Reading War and Peace is an experience unlike that of reading any other book, except, I suppose, Anna Karenina. We move from amazement at the smallest movements of consciousness to a grand vision of life in all its endless complexity and variety. Perhaps we become convinced of this vision because we have always tacitly and unconsciously known it. Here is Tolstoyan wisdom: real insight lies not in some abstract system, which necessarily oversimplifies, but in a faith always within our grasp. The truths we seek are so difficult to discern precisely because they are hidden in plain view.
Titus & Pete Spiliakos discuss Harold Ramis's attack on institutional authority in his 80s comedies: Caddyshack, Back To School, & Ghostbusters. Pete calls Ramis a prophet of Trump: A comic writer whose reprehensible protagonists nevertheless triumph over hypocritical & complacent elites.
"For Robinson, grace is free for all, found everywhere, and in everything. This grace sounds wonderful, but it ignores the problem of evil. I know that Robinson prefers to highlight the goodness in creation and is frustrated by dark writers who she considers misanthropic. However, writers who acknowledge darkness and evil represent reality as it is, not how we wish it to be. A world that glimmers and shines, as it does in Robinson’s novel, paints over the ugly, but by doing so, marginalizes injustice.
A counter to Robinson would be the Catholic writer, Flannery O’Connor. If there is any writer that Robinson abhors, it would be O’Connor. And, rightly so, given Robinson’s dissenting theology. In O’Connor’s fiction, evil is unavoidable and often stares back at you from the mirror. Grace costs, in an O’Connor story. As she writes in a letter, “It’s true that grace is the free gift of God but in order to put yourself in the way of being receptive to it, you have to practice self-denial.” To me, O’Connor aligns more with scriptural revelation."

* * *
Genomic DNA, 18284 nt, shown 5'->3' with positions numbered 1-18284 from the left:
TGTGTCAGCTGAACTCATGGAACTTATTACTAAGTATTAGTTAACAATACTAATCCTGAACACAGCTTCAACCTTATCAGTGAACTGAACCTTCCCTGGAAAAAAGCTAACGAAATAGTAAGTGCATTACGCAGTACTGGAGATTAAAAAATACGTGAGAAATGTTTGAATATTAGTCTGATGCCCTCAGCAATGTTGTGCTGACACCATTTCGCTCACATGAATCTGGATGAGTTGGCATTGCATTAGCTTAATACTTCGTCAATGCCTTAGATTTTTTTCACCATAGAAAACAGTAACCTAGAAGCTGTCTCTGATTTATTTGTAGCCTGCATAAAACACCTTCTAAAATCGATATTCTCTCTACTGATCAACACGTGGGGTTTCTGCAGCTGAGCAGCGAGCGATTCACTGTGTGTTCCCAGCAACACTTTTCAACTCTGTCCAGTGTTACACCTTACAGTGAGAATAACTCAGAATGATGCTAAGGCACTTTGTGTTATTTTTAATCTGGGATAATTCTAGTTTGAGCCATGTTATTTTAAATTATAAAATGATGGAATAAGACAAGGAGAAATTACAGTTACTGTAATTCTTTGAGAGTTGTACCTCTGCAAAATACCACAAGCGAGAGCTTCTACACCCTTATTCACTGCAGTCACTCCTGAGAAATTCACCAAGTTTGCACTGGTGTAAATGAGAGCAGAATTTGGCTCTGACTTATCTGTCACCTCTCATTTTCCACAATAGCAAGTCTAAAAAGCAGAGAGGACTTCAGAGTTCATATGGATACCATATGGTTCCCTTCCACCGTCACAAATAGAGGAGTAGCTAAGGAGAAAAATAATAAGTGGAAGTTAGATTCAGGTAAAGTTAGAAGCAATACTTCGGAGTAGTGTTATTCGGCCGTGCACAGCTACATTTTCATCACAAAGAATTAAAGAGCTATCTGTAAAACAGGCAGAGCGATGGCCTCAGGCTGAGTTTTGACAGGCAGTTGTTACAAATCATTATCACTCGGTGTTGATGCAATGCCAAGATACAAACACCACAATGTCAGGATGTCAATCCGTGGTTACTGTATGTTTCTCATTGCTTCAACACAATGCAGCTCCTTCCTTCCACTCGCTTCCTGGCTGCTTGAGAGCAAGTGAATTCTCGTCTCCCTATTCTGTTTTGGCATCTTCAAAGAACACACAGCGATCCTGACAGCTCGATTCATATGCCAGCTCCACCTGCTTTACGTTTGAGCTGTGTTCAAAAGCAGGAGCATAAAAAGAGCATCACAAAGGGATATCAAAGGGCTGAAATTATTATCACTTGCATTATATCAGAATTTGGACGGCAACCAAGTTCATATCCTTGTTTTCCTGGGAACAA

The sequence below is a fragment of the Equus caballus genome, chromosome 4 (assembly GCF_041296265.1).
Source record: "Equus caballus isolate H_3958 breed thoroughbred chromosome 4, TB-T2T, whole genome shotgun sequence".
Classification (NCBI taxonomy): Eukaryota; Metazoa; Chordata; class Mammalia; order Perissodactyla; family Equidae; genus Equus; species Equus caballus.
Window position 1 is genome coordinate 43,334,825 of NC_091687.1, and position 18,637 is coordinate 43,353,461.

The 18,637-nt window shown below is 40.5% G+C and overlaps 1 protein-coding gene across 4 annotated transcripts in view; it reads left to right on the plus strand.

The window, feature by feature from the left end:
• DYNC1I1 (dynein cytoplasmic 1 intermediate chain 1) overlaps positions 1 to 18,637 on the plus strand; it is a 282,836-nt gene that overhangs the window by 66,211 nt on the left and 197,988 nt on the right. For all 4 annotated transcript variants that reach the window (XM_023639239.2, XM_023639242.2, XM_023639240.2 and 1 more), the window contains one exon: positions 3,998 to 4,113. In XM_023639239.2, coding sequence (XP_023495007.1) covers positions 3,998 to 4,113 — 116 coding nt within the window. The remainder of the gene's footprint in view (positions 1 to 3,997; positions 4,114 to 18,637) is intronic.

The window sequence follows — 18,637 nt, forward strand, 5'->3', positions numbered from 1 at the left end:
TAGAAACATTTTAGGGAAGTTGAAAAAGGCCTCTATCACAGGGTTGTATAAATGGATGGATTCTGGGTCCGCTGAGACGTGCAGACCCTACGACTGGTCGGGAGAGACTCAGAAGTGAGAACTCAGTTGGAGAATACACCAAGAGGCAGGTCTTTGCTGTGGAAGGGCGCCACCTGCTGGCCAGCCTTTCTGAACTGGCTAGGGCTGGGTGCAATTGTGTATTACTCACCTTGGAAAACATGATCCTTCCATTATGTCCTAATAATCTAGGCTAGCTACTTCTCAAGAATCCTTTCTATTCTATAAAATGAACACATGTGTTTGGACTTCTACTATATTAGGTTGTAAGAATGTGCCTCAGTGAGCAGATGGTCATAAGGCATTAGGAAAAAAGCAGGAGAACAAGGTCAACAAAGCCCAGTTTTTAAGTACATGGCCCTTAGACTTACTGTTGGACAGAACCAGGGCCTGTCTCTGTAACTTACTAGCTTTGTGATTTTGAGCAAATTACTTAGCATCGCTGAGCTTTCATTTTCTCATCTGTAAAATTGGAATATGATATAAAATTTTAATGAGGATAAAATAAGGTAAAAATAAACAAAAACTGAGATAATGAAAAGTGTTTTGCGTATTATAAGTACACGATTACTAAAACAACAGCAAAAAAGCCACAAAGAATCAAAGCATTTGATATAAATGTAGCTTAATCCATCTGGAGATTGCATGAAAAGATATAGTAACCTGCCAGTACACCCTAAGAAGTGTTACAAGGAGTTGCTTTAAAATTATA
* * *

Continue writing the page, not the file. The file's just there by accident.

"Changes in technology brought changes in our psycho-social environment that the imagineers did not see coming, precipitating today’s true crisis. The televisually expert class grandly imagined the Internet as the advance that, powered by the right dreams, would soon complete or perfect their global projects. At least at the beginning, they saw correctly that the difference between the old days of a handful of television stations and the dawning day of ubiquitous social media was one of degree, not of kind. Televisual broadcast media was at last truly democratized, not only reaching the masses as television did but giving each person a voice. Suddenly, anyone could be his or her own channel. In fact, anyone could be multiple channels, and audiences, all at once. Technology, democracy, liberalism, and globalism were all expected to converge.